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Maltese report Maltese report
by Euro Reporter
2009-10-17 10:42:50
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The government’s budget

The government's budget for 2010 will be presented in Parliament on November 9, official sources said the budget will be mainly focused on reducing government expenditure and will not include any tax increases.

This is the second budget of this legislature and the second one to be presented by Finance Minister Tonio Fenech. When planning next year's budget, the government will have to keep in mind the European Commission's demand for Malta to regularise its budget deficit - which last year stood at 4.7 per cent of GDP - by the end of next year.

The government is forecasting a deficit of 3.8 per cent for this year and estimates that the deficit will be close to the three per cent EU threshold by the end of next year - at around 3.3 per cent. Earlier this month Prime Minister Lawrence Gonzi officially ruled out any tax increases in the next budget and said the government's aim was to tackle the deficit by controlling expenditure. Tax cuts have also been ruled out with the Finance Minister saying that the present economic situation did not permit such fiscal measures.

Is recession over?


A ridiculous controversy

The owner of the private jet on which the Finance Minister flew to watch a football match has described the controversy as "ridiculous", saying politics and business were never discussed during the short holiday. The chairman of the Tumas Group, George Fenech did not see how the minister's position could have been compromised by accepting the free flight and match tickets in April. "... It's ridiculous. It means that if I now see him at a reception I cannot talk to him. I won't distribute any hampers at Christmas time now," an incredulous Mr Fenech said when contacted.

He insisted no political party ever gave him "red carpet treatment". "What we achieved as a company we did because we worked for it," he added. Claiming the whole affair was being pushed by "someone with a hidden agenda", Mr Fenech said he had nothing to hide. "I swear that on the trip we did not discuss politics or business. Both Joe Gasan and I made it clear that we were not to discuss either. I do not need to fly with the minister to talk to him about business. I make appointments like any other businessman does," he said.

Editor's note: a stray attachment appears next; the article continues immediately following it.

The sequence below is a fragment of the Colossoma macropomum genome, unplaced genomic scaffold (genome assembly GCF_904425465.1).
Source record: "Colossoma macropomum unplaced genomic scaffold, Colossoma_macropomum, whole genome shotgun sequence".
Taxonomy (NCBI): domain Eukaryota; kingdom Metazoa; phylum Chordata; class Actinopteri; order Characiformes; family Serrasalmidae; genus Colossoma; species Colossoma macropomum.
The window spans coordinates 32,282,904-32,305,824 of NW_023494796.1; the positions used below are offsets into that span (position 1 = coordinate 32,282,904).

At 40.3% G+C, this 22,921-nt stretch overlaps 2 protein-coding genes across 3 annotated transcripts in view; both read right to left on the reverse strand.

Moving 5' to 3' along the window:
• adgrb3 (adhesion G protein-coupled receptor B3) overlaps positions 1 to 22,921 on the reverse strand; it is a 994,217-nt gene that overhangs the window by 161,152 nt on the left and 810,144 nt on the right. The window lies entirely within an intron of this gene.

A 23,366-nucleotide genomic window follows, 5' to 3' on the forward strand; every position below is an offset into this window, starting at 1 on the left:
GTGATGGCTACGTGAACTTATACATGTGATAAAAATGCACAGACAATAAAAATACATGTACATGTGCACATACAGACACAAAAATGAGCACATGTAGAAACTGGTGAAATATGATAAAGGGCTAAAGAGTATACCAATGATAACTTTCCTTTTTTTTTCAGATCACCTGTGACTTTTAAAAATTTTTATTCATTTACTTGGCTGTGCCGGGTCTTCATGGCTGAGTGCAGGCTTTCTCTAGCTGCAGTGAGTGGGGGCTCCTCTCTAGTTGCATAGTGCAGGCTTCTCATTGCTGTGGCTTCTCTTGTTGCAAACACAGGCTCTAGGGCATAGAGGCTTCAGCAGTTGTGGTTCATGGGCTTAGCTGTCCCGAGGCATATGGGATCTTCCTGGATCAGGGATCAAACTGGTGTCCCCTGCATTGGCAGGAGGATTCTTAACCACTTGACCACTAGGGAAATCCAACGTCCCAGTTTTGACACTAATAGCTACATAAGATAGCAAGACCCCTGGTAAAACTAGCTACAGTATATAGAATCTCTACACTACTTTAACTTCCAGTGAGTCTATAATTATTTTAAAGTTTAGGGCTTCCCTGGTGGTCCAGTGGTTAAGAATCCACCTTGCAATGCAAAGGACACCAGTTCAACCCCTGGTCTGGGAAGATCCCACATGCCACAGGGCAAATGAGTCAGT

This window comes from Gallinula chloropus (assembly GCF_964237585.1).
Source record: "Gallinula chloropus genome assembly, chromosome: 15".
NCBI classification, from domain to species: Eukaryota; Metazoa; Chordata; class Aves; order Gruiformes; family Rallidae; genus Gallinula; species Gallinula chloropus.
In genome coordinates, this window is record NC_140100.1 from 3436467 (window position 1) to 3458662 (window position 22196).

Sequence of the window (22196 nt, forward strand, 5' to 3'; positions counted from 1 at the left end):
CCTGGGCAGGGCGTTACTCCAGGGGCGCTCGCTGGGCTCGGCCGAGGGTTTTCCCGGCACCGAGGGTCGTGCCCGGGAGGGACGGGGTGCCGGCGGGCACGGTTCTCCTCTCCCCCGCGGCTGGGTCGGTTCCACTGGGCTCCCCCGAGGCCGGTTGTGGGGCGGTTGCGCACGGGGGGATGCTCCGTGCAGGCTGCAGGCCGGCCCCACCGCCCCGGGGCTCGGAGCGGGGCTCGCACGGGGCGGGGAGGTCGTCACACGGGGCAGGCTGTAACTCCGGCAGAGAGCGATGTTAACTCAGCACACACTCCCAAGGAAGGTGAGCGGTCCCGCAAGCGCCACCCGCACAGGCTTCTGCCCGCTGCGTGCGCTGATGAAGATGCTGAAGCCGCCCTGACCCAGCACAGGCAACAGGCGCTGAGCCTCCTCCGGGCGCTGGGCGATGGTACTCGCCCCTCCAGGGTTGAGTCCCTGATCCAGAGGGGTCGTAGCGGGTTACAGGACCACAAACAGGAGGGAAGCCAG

The controversy revolves around the minister's perceived conflict of interest in flying with Mr Fenech, who is a casino operator, and the presentation of new regulations in Parliament to introduce stricter controls on gaming halls. However, Mr Fenech was unfazed by the argument insisting casinos have been strictly regulated for 11 years. He added that in January all casino operators had asked for a level playing field because the gaming halls were mushrooming and they were not regulated like casinos.
"I am not corrupting a minister by asking him to regularise a sector and ensure a level playing field. All casino operators made this request," he said, referring to the judicial protest filed in January by all casinos asking the government to regularise the gaming halls. The affair was raised during the Nationalist Party's parliamentary group last Saturday.

Flying controversies!!!


Black Monday never again

Labour leader Joseph Muscat yesterday said that much more could have been done to avoid the violent events of Black Monday, insisting those acts "should never have happened". The events of October 15, 1979 did not weaken the politicians or the institutions that suffered the attacks, he said, but the perpetrators and the politicians who in people's eyes represented them.

"When I was elected Labour leader I made a historic apology to all those who may have been hurt by the actions of those who used the Labour Party and then threw it away, leaving it stained with their misdeeds. I repeat this today, 30 years after Black Monday, because I honestly believe that all people of goodwill agree with me that these were acts that should have never happened and much more could have been done to avoid them," he said. Dr Muscat was giving a public talk at the Tumas Fenech Foundation for Education in Journalism on the theme: "What does the politician expect from journalists".

Significantly, the talk was held yesterday on the 30th anniversary of the day - which has become known as Black Monday - when Labour thugs ransacked and burnt The Times building in Valletta and then went on to attack opposition leader Eddie Fenech Adami's family at their Birkirkara home. Dr Muscat said his generation was born in the wake of those "wounds" and did not want those events to ever be repeated.
Former Labour minister and foundation member Lino Spiteri, in a brief comment on the events of Black Monday, said he was ashamed they were perpetrated under a Labour government and welcomed Dr Muscat's apology.


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